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Officials tell Times 'mounting evidence' indicates Osama bin Laden and his Qaeda deputy are building an operations hub in Pakistan
RAW STORY
Published: Sunday February 18, 2007
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US officials tell the New York Times that "mounting evidence" indicates Osama bin Laden and his al Qaeda deputy are building an operations hub in Pakistan.

"Senior leaders of Al Qaeda operating from Pakistan have re-established significant control over their once battered worldwide terror network and over the past year have set up a band of training camps in the tribal regions near the Afghan border, according to American intelligence and counterterrorism officials," Mark Mazzetti and David Rohde report for the Times.

The article continues, "American officials said there was mounting evidence that Osama bin Laden and his deputy, Ayman al-Zawahri, had been steadily building an operations hub in the mountainous Pakistani tribal area of North Waziristan. Until recently, the Bush administration had described Mr. bin Laden and Mr. Zawahri as detached from their followers and cut off from operational control of Al Qaeda."

"Officials said that both American and foreign intelligence services had collected evidence leading them to conclude that at least one of the camps in Pakistan might be training operatives capable of striking Western targets," the paper reports.

Excerpts from article:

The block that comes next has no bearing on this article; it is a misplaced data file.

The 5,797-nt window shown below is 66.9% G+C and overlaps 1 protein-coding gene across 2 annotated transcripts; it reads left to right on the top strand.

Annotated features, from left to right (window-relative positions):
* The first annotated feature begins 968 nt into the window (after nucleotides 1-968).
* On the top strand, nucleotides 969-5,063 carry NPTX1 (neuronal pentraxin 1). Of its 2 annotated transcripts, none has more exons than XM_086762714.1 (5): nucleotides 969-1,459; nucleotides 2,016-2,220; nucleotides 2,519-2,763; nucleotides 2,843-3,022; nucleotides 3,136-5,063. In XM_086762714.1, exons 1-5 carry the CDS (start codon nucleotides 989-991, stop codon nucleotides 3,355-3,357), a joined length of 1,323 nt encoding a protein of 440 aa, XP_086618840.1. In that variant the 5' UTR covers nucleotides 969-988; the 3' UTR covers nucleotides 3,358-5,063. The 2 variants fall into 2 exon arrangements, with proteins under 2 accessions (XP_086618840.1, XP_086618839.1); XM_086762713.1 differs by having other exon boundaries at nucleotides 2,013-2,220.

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The United States has also identified several new Qaeda compounds in North Waziristan, including one that officials said might be training operatives for strikes against targets beyond Afghanistan. American analysts said recent intelligence showed that the compounds functioned under a loose command structure and were operated by groups of Arab, Pakistani and Afghan militants allied with Al Qaeda. They receive guidance from their commanders and Mr. Zawahri, the analysts said. Mr. bin Laden, who has long played less of an operational role, appears to have little direct involvement.

Officials said the training camps had yet to reach the size and level of sophistication of the Qaeda camps established in Afghanistan under Taliban rule. But groups of 10 to 20 men are being trained at the camps, the officials said, and the Qaeda infrastructure in the region is gradually becoming more mature.

The new warnings are different from those made in recent months by intelligence officials and terrorism experts, who have spoken about the growing abilities of Taliban forces and Pakistani militants to launch attacks into Afghanistan. American officials say that the new intelligence is focused on Al Qaeda and point to the prospect that the terrorist network is gaining in strength despite more than five years of a sustained American-led campaign to weaken it.

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FULL TIMES ARTICLE CAN BE READ AT THIS LINK